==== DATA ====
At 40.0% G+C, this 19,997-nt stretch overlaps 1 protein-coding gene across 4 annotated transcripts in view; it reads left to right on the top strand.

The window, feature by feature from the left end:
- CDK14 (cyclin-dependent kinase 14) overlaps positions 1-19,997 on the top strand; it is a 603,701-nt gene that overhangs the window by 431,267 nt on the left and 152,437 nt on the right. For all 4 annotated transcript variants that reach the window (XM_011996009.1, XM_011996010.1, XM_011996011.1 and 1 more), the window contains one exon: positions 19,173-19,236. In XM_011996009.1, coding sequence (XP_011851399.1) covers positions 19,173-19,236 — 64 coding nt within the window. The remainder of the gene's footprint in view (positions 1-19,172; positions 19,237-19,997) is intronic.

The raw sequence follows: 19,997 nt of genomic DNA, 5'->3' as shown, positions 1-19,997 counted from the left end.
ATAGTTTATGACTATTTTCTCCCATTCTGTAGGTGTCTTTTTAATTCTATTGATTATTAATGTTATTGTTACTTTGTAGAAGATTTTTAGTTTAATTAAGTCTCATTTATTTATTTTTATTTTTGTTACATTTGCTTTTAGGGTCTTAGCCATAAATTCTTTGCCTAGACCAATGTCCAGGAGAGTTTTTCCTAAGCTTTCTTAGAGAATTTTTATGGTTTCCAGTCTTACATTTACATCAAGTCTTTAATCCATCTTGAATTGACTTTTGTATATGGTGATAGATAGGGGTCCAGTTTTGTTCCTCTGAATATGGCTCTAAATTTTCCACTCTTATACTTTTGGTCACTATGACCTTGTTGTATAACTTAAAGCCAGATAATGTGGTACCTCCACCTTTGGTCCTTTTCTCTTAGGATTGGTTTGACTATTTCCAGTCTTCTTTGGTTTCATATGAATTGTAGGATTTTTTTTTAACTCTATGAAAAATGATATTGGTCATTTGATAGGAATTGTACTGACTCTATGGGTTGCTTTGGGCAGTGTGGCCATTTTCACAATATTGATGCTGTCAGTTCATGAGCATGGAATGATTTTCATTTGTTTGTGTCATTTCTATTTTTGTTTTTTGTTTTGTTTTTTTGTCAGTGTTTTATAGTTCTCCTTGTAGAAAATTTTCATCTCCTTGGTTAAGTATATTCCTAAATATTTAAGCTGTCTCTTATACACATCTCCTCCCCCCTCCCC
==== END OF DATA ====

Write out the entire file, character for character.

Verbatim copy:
At 40.0% G+C, this 19,997-nt stretch overlaps 1 protein-coding gene across 4 annotated transcripts in view; it reads left to right on the top strand.

The window, feature by feature from the left end:
- CDK14 (cyclin-dependent kinase 14) overlaps positions 1-19,997 on the top strand; it is a 603,701-nt gene that overhangs the window by 431,267 nt on the left and 152,437 nt on the right. For all 4 annotated transcript variants that reach the window (XM_011996009.1, XM_011996010.1, XM_011996011.1 and 1 more), the window contains one exon: positions 19,173-19,236. In XM_011996009.1, coding sequence (XP_011851399.1) covers positions 19,173-19,236 — 64 coding nt within the window. The remainder of the gene's footprint in view (positions 1-19,172; positions 19,237-19,997) is intronic.

The raw sequence follows: 19,997 nt of genomic DNA, 5'->3' as shown, positions 1-19,997 counted from the left end.
ATAGTTTATGACTATTTTCTCCCATTCTGTAGGTGTCTTTTTAATTCTATTGATTATTAATGTTATTGTTACTTTGTAGAAGATTTTTAGTTTAATTAAGTCTCATTTATTTATTTTTATTTTTGTTACATTTGCTTTTAGGGTCTTAGCCATAAATTCTTTGCCTAGACCAATGTCCAGGAGAGTTTTTCCTAAGCTTTCTTAGAGAATTTTTATGGTTTCCAGTCTTACATTTACATCAAGTCTTTAATCCATCTTGAATTGACTTTTGTATATGGTGATAGATAGGGGTCCAGTTTTGTTCCTCTGAATATGGCTCTAAATTTTCCACTCTTATACTTTTGGTCACTATGACCTTGTTGTATAACTTAAAGCCAGATAATGTGGTACCTCCACCTTTGGTCCTTTTCTCTTAGGATTGGTTTGACTATTTCCAGTCTTCTTTGGTTTCATATGAATTGTAGGATTTTTTTTTAACTCTATGAAAAATGATATTGGTCATTTGATAGGAATTGTACTGACTCTATGGGTTGCTTTGGGCAGTGTGGCCATTTTCACAATATTGATGCTGTCAGTTCATGAGCATGGAATGATTTTCATTTGTTTGTGTCATTTCTATTTTTGTTTTTTGTTTTGTTTTTTTGTCAGTGTTTTATAGTTCTCCTTGTAGAAAATTTTCATCTCCTTGGTTAAGTATATTCCTAAATATTTAAGCTGTCTCTTATACACATCTCCTCCCCCCTCCCC